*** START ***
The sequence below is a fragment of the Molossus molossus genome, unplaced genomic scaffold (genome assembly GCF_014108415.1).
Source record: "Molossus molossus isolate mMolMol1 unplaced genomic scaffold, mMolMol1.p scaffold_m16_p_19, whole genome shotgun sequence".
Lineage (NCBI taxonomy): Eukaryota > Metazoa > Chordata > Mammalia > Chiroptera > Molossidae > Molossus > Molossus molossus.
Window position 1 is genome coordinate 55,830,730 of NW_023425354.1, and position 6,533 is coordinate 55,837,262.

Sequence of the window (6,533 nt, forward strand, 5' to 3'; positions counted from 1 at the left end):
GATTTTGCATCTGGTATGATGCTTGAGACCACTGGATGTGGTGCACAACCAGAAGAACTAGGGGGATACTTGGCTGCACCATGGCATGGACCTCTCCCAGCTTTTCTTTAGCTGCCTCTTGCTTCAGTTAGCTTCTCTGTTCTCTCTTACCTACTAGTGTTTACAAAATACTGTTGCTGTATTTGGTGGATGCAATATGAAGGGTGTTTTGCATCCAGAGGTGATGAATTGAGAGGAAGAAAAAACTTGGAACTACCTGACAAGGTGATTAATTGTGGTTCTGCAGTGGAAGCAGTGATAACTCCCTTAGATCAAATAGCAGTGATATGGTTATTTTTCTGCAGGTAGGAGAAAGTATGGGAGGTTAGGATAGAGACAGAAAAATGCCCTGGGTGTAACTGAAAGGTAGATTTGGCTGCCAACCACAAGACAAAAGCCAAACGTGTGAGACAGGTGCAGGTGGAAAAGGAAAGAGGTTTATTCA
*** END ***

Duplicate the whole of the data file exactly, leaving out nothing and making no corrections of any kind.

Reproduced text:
The sequence below is a fragment of the Molossus molossus genome, unplaced genomic scaffold (genome assembly GCF_014108415.1).
Source record: "Molossus molossus isolate mMolMol1 unplaced genomic scaffold, mMolMol1.p scaffold_m16_p_19, whole genome shotgun sequence".
Lineage (NCBI taxonomy): Eukaryota > Metazoa > Chordata > Mammalia > Chiroptera > Molossidae > Molossus > Molossus molossus.
Window position 1 is genome coordinate 55,830,730 of NW_023425354.1, and position 6,533 is coordinate 55,837,262.

Sequence of the window (6,533 nt, forward strand, 5' to 3'; positions counted from 1 at the left end):
GATTTTGCATCTGGTATGATGCTTGAGACCACTGGATGTGGTGCACAACCAGAAGAACTAGGGGGATACTTGGCTGCACCATGGCATGGACCTCTCCCAGCTTTTCTTTAGCTGCCTCTTGCTTCAGTTAGCTTCTCTGTTCTCTCTTACCTACTAGTGTTTACAAAATACTGTTGCTGTATTTGGTGGATGCAATATGAAGGGTGTTTTGCATCCAGAGGTGATGAATTGAGAGGAAGAAAAAACTTGGAACTACCTGACAAGGTGATTAATTGTGGTTCTGCAGTGGAAGCAGTGATAACTCCCTTAGATCAAATAGCAGTGATATGGTTATTTTTCTGCAGGTAGGAGAAAGTATGGGAGGTTAGGATAGAGACAGAAAAATGCCCTGGGTGTAACTGAAAGGTAGATTTGGCTGCCAACCACAAGACAAAAGCCAAACGTGTGAGACAGGTGCAGGTGGAAAAGGAAAGAGGTTTATTCA